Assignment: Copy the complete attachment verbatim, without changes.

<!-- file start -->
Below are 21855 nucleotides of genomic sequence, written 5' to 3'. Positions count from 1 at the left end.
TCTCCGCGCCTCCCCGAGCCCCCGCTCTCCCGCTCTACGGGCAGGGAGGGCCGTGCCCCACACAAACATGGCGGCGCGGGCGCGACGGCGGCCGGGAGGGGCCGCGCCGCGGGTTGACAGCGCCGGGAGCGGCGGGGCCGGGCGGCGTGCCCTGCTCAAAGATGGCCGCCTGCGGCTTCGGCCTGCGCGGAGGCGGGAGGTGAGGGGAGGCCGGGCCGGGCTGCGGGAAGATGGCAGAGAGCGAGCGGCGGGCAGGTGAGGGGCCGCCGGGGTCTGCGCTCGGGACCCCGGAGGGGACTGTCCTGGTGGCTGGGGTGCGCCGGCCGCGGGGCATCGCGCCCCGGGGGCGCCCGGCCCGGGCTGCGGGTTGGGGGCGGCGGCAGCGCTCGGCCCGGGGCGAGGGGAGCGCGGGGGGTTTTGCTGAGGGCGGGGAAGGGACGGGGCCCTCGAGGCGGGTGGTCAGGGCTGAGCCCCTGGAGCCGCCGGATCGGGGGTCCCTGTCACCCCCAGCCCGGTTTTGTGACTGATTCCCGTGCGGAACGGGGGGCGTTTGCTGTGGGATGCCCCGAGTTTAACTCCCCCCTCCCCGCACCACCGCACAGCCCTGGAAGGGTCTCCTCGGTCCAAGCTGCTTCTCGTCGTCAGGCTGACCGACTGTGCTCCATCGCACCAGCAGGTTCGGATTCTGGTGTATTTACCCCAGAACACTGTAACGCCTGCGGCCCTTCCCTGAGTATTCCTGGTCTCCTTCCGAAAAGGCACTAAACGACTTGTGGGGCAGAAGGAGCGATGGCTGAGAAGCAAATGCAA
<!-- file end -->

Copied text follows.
Below are 21855 nucleotides of genomic sequence, written 5' to 3'. Positions count from 1 at the left end.
TCTCCGCGCCTCCCCGAGCCCCCGCTCTCCCGCTCTACGGGCAGGGAGGGCCGTGCCCCACACAAACATGGCGGCGCGGGCGCGACGGCGGCCGGGAGGGGCCGCGCCGCGGGTTGACAGCGCCGGGAGCGGCGGGGCCGGGCGGCGTGCCCTGCTCAAAGATGGCCGCCTGCGGCTTCGGCCTGCGCGGAGGCGGGAGGTGAGGGGAGGCCGGGCCGGGCTGCGGGAAGATGGCAGAGAGCGAGCGGCGGGCAGGTGAGGGGCCGCCGGGGTCTGCGCTCGGGACCCCGGAGGGGACTGTCCTGGTGGCTGGGGTGCGCCGGCCGCGGGGCATCGCGCCCCGGGGGCGCCCGGCCCGGGCTGCGGGTTGGGGGCGGCGGCAGCGCTCGGCCCGGGGCGAGGGGAGCGCGGGGGGTTTTGCTGAGGGCGGGGAAGGGACGGGGCCCTCGAGGCGGGTGGTCAGGGCTGAGCCCCTGGAGCCGCCGGATCGGGGGTCCCTGTCACCCCCAGCCCGGTTTTGTGACTGATTCCCGTGCGGAACGGGGGGCGTTTGCTGTGGGATGCCCCGAGTTTAACTCCCCCCTCCCCGCACCACCGCACAGCCCTGGAAGGGTCTCCTCGGTCCAAGCTGCTTCTCGTCGTCAGGCTGACCGACTGTGCTCCATCGCACCAGCAGGTTCGGATTCTGGTGTATTTACCCCAGAACACTGTAACGCCTGCGGCCCTTCCCTGAGTATTCCTGGTCTCCTTCCGAAAAGGCACTAAACGACTTGTGGGGCAGAAGGAGCGATGGCTGAGAAGCAAATGCAA